Effect of computational domain size on the mathematical modeling of transport processes and segregation during directional solidification

C. Frueh, David R Poirier, S. D. Felicelli

Research output: Contribution to journalArticle

9 Citations (Scopus)

Abstract

Using a finite-element simulator, a directionally solidified hypoeutectic Pb-Sn alloy was modeled in two dimensions to determine the effect of the height of the overlying liquid on convective transport and macrosegregation. It was determined that, while the strength of the convection in the overlying liquid depends on the square root of its height, one need not model the entire domain to predict freckling. Furthermore, the assumption of a constant thermal gradient in the liquid causes the predicted convection to be somewhat weaker than the convection in the temperature field used in directional solidification processing.

Original languageEnglish (US)
Pages (from-to)3129-3135
Number of pages7
JournalMetallurgical and Materials Transactions A: Physical Metallurgy and Materials Science
Volume31
Issue number12
StatePublished - Dec 2000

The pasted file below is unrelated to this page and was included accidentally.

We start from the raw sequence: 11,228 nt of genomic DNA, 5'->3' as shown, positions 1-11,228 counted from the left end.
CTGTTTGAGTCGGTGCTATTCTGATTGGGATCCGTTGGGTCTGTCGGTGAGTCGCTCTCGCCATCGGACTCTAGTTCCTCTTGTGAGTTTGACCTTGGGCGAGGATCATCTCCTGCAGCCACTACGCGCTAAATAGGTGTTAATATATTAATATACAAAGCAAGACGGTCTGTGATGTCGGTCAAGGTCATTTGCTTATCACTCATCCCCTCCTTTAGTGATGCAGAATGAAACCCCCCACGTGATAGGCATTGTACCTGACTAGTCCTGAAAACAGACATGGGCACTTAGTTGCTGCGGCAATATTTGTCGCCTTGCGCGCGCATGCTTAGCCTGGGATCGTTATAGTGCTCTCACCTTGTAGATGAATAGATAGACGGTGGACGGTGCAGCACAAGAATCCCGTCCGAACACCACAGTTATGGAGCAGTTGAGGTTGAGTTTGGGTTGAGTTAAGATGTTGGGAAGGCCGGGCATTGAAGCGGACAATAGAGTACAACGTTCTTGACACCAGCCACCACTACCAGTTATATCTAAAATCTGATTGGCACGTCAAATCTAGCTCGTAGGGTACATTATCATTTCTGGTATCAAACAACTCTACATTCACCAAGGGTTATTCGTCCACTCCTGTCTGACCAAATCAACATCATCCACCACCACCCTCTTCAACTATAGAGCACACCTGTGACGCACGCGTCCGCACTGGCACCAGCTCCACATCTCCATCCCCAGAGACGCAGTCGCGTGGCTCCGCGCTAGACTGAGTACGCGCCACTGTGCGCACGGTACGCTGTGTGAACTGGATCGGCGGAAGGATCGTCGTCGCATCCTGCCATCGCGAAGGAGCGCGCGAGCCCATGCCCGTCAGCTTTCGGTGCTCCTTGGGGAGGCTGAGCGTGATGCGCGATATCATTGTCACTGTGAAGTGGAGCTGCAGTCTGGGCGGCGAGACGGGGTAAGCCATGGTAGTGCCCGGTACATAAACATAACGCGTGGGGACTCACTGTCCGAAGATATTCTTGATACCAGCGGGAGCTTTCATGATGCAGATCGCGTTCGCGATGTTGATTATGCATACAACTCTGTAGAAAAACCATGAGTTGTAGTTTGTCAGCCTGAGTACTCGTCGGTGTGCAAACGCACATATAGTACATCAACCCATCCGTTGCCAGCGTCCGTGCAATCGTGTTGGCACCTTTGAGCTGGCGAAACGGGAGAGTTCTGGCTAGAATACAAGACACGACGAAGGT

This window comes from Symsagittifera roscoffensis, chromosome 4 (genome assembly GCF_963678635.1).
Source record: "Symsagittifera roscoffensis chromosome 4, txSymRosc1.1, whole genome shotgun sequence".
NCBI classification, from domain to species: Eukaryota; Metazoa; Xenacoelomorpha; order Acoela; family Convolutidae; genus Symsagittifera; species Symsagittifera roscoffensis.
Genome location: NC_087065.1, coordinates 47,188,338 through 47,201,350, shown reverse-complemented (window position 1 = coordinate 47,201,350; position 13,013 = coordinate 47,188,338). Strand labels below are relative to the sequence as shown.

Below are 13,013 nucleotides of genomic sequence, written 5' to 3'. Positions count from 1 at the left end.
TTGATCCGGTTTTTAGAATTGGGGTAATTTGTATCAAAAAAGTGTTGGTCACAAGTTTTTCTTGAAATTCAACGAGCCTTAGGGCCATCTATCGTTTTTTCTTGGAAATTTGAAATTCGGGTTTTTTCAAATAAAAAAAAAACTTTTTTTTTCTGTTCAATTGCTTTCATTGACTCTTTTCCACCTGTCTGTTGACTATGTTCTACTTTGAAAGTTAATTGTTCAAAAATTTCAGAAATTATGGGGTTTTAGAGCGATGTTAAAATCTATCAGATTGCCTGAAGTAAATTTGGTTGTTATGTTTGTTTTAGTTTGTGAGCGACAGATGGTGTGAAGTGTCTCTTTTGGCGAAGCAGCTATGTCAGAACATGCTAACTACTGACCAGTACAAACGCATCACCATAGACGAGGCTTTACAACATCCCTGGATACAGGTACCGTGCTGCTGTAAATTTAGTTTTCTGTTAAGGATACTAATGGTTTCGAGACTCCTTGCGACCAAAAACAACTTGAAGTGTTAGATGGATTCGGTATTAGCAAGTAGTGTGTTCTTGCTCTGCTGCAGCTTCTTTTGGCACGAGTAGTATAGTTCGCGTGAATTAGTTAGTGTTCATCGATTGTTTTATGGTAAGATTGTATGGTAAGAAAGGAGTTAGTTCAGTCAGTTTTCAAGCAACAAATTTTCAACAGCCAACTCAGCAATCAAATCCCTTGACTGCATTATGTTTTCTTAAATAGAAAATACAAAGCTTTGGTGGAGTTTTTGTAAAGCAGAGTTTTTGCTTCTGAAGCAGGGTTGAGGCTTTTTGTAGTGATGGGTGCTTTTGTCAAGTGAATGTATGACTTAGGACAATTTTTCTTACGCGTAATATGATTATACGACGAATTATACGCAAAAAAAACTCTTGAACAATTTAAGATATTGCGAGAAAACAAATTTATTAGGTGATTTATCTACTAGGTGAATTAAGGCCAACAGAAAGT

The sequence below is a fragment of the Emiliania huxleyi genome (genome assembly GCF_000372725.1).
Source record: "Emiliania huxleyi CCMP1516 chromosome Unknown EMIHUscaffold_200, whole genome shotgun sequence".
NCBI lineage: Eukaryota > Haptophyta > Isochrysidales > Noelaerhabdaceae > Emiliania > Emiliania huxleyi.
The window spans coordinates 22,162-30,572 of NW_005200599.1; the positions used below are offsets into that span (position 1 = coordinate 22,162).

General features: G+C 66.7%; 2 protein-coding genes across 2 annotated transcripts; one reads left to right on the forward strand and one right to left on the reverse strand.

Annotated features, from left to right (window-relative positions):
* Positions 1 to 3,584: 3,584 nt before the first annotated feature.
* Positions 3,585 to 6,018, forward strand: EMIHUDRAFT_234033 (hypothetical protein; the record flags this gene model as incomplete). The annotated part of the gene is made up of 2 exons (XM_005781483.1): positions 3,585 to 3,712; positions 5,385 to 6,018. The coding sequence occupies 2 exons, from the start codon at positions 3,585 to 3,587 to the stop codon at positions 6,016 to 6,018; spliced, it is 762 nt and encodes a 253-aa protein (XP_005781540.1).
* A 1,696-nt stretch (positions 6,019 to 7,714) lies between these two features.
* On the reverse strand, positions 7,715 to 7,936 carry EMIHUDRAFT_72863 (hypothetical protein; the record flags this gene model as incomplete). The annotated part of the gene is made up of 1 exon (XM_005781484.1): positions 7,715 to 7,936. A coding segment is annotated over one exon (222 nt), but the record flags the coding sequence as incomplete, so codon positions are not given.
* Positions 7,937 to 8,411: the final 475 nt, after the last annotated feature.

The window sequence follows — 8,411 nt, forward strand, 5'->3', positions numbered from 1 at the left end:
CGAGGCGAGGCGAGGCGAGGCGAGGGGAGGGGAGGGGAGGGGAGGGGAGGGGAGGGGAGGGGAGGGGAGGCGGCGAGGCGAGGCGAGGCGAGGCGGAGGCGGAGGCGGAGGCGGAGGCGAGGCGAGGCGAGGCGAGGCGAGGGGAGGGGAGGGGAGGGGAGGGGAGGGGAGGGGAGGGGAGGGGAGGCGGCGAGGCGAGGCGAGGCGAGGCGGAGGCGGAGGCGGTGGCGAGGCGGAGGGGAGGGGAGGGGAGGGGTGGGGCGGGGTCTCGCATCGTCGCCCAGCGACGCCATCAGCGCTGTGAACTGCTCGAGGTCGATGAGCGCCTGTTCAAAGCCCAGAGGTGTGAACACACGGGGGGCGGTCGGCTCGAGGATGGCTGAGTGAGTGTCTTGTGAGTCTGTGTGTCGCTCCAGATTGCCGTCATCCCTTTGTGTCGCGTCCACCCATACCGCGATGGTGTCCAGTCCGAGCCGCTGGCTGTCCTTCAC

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Solidification
Liquids
Thermal gradients
Temperature distribution
Simulators
Processing
Convection

ASJC Scopus subject areas

  • Materials Science(all)
  • Metals and Alloys

Cite this

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abstract = "Using a finite-element simulator, a directionally solidified hypoeutectic Pb-Sn alloy was modeled in two dimensions to determine the effect of the height of the overlying liquid on convective transport and macrosegregation. It was determined that, while the strength of the convection in the overlying liquid depends on the square root of its height, one need not model the entire domain to predict freckling. Furthermore, the assumption of a constant thermal gradient in the liquid causes the predicted convection to be somewhat weaker than the convection in the temperature field used in directional solidification processing.",
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AB - Using a finite-element simulator, a directionally solidified hypoeutectic Pb-Sn alloy was modeled in two dimensions to determine the effect of the height of the overlying liquid on convective transport and macrosegregation. It was determined that, while the strength of the convection in the overlying liquid depends on the square root of its height, one need not model the entire domain to predict freckling. Furthermore, the assumption of a constant thermal gradient in the liquid causes the predicted convection to be somewhat weaker than the convection in the temperature field used in directional solidification processing.

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